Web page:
DALLAS, TX — If you go to war based on what’s later shown to be a lie, how does a museum dedicated to your legacy address it?
That’s the overarching question as you set foot into the George W. Bush Presidential Center, which opened last month on Southern Methodist University’s campus.
The answer: uncomfortably.
In at least eight separate instances, the library offers displays, audio, or video designed to give the impression that Saddam Hussein either possessed weapons of mass destruction, or was on the verge of getting them. It’s the Beetlejuice approach: say “weapons of mass destruction” enough times and they will appear.
To refresh, one of the primary rationales the Bush administration used to go to war with Iraq was that country’s supposed possession of weapons of mass destruction. Secretary of State Colin Powell told the United Nations Security Council that “the facts and Iraq’s behavior show that Saddam Hussein and his regime are concealing their efforts to produce more weapons of mass destruction.” White House Press Secretary said WMDs were “what this war was about and it is about.” Deputy Defense Secretary Paul Wolfowitz agreed, calling WMDs the “core reason” for going to war. Bush himself made the case in an October 2002 speech, stating, “If we know Saddam Hussein has dangerous weapons today — and we do — does it make any sense for the world to wait to confront him as he grows even stronger and develops even more dangerous weapons?” After none were found, the debate has been whether or not the Bush administration deliberately misled about WMDs in order convince the public and go to war.But you won’t see any hint of that debate walking through Bush’s presidential museum. In fact, unless you were a news junkie in the mid-2000s or a foreign policy aficionado, you could be forgiven for thinking that Iraq had either possessed WMDs that were simply never found, or were about to produce them had the U.S. not gone to war.
For example, the museum has a big display detailing the “Threat Assessment” of Saddam Hussein, followed by the “Status by the end of Bush presidency”. One curt sentence among the 44 lines notes that “No stockpiles of WMD were found.” Meanwhile, twelve lines are devoted to the possible presence of WMDs in Iraq before the war and how we never have to worry about that now post-war, including that Saddam “refused to account for his chemical, biological, and nuclear weapons programs” and that “post-invasion inspections confirmed that Saddam Hussein had the capacity to resume production of WMD.”
A timeline nearby also gives the impression that Saddam was on the cusp of attaining WMDs, stopped only by Bush’s decision to go to war:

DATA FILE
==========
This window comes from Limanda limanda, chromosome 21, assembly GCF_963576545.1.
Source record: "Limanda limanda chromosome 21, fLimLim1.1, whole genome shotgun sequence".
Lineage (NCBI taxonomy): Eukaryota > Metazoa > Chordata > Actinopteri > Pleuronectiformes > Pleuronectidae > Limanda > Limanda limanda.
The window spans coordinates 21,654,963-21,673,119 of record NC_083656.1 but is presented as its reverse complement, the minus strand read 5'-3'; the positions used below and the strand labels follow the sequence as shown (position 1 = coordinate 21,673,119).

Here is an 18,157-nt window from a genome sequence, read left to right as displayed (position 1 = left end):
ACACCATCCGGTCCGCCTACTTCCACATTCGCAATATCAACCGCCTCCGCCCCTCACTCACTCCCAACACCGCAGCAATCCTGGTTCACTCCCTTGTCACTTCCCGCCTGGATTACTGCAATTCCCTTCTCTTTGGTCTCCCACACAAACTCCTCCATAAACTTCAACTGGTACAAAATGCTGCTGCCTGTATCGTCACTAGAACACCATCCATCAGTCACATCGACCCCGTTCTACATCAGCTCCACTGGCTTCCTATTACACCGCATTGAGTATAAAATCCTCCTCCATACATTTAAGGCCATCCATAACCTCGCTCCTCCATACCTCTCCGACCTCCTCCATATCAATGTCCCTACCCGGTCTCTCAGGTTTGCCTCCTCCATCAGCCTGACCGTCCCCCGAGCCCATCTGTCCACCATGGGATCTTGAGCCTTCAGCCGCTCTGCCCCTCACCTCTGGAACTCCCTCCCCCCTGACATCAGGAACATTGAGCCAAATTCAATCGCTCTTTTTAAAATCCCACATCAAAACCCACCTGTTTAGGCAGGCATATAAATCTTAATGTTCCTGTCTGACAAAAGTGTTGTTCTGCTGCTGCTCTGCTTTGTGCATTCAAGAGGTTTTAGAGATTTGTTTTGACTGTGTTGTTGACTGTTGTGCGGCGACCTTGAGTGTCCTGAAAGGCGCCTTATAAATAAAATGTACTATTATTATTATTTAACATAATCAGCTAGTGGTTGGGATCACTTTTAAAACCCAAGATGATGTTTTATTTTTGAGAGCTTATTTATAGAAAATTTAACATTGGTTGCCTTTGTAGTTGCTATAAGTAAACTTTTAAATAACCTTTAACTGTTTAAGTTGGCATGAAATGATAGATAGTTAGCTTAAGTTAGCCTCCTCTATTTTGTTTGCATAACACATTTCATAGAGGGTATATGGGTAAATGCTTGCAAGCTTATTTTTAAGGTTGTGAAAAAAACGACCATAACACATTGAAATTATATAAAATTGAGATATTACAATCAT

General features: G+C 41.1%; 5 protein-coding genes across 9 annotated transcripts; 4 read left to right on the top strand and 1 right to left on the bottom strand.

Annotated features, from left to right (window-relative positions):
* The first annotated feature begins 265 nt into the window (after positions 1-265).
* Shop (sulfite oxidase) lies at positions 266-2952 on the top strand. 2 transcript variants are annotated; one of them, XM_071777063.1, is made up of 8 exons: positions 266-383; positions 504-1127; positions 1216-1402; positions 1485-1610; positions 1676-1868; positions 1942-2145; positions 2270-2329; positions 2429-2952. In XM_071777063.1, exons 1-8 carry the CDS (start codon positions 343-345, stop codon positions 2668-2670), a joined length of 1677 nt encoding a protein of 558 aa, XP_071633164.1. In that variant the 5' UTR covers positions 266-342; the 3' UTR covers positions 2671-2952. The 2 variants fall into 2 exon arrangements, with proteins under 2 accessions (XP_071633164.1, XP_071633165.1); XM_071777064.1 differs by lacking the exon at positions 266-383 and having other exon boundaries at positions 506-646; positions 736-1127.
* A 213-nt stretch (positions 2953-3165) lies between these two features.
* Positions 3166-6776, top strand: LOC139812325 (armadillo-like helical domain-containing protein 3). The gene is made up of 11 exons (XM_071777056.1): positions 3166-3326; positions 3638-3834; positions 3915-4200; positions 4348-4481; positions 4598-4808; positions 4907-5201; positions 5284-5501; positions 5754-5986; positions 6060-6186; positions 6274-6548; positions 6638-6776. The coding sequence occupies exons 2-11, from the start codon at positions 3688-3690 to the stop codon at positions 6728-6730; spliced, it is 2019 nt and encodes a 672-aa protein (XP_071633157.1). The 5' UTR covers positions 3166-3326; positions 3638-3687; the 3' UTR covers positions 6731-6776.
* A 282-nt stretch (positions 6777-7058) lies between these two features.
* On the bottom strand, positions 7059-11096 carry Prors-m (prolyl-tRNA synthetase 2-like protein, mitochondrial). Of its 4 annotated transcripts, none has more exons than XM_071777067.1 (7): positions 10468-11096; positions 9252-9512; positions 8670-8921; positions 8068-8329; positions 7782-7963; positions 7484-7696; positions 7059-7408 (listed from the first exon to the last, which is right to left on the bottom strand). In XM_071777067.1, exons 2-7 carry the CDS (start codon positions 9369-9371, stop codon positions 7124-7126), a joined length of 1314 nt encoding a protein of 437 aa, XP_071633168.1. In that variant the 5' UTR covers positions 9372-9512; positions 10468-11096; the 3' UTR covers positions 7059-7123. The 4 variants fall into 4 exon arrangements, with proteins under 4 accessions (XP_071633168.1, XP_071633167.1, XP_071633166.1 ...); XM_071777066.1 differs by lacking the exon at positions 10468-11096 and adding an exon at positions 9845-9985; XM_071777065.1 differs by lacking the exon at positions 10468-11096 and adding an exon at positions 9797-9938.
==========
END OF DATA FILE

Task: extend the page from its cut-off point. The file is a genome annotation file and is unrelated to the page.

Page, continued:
Even in the instances where the museum concedes that WMDs didn’t exist in Iraq, it still uses an asterisk approach to leave visitors with the impression they did, or were about to. One interactive panel tells users that, although there were “no WMD found,” the chief U.S. weapons inspector found that Hussein “had a large number of WMD program-related activities” and “never gave up its ambition to obtain WMD”.
Similarly, it later tells users that “no stockpiles of weapons of mass destruction are found, although Iraq’s WMD-related program activities are still a threat.”
Finally, a document in the interactive detailed the WMD situation in Iraq, telling users that “Saddam wanted to recreate Iraq’s WMD capability” because he saw significant “value” in possessing WMDs.
An audio tour also underscored the idea that Saddam would have gotten WMD were it not for Bush’s decision to invade. Here are a few highlights:
Narrator: “For 12 years, the Iraqi dictator defied the international community. After September 11th, he was a threat the United States could not ignore.”
Narrator: “Ultimately, no stockpiles of weapons of mass destruction were found in Iraq. However, a report by Chief Weapons Inspector Charles Duelfer revealed that Saddam retained the ability to restart his weapons programs.”
Bush: “The Duelfer Report shows that Saddam was gaming the system. He was doing so with the intent of restarting his weapons program once the world looked away.”
Later, a choose-your-own-adventure style interactive features advisers who link Saddam and 9/11: “The world changed on 9/11. Saddam shows every signs he wants to give terrorists weapons of mass destruction to attack the US, a risk we cannot afford.” Another unequivocally declares that “Saddam Hussein has weapons of mass destruction. And don’t forget, during the Gulf War, we also discovered Saddam was much further along in developing nuclear weapons than anyone believed.”
Bush later came on screen and remarked, “Saddam posed too big a risk to ignore. He had used weapons of mass destruction in the past and showed every sign of continuing to pursue such weapons.”
To be sure, one wouldn’t necessarily expect that a museum dedicated to President Bush would be highly critical of his decision to go to war. That having been said, the museum goes out of its way to muddy the water over the existence of WMDs in Iraq and leave visitors with the impression that the war was based on a justifiable truth, not a verifiable falsehood. Indeed, in the decade since 2003, GOPers have been so successful at obfuscating the issue that a poll earlier this year found that 2-in-3 Republicans still believe that Iraq possessed WMDs prior to the war. Were any of that 63 percent of Republicans to visit the museum in Dallas, they would likely walk away still believing that Saddam had WMDs and Bush was right to take us to war.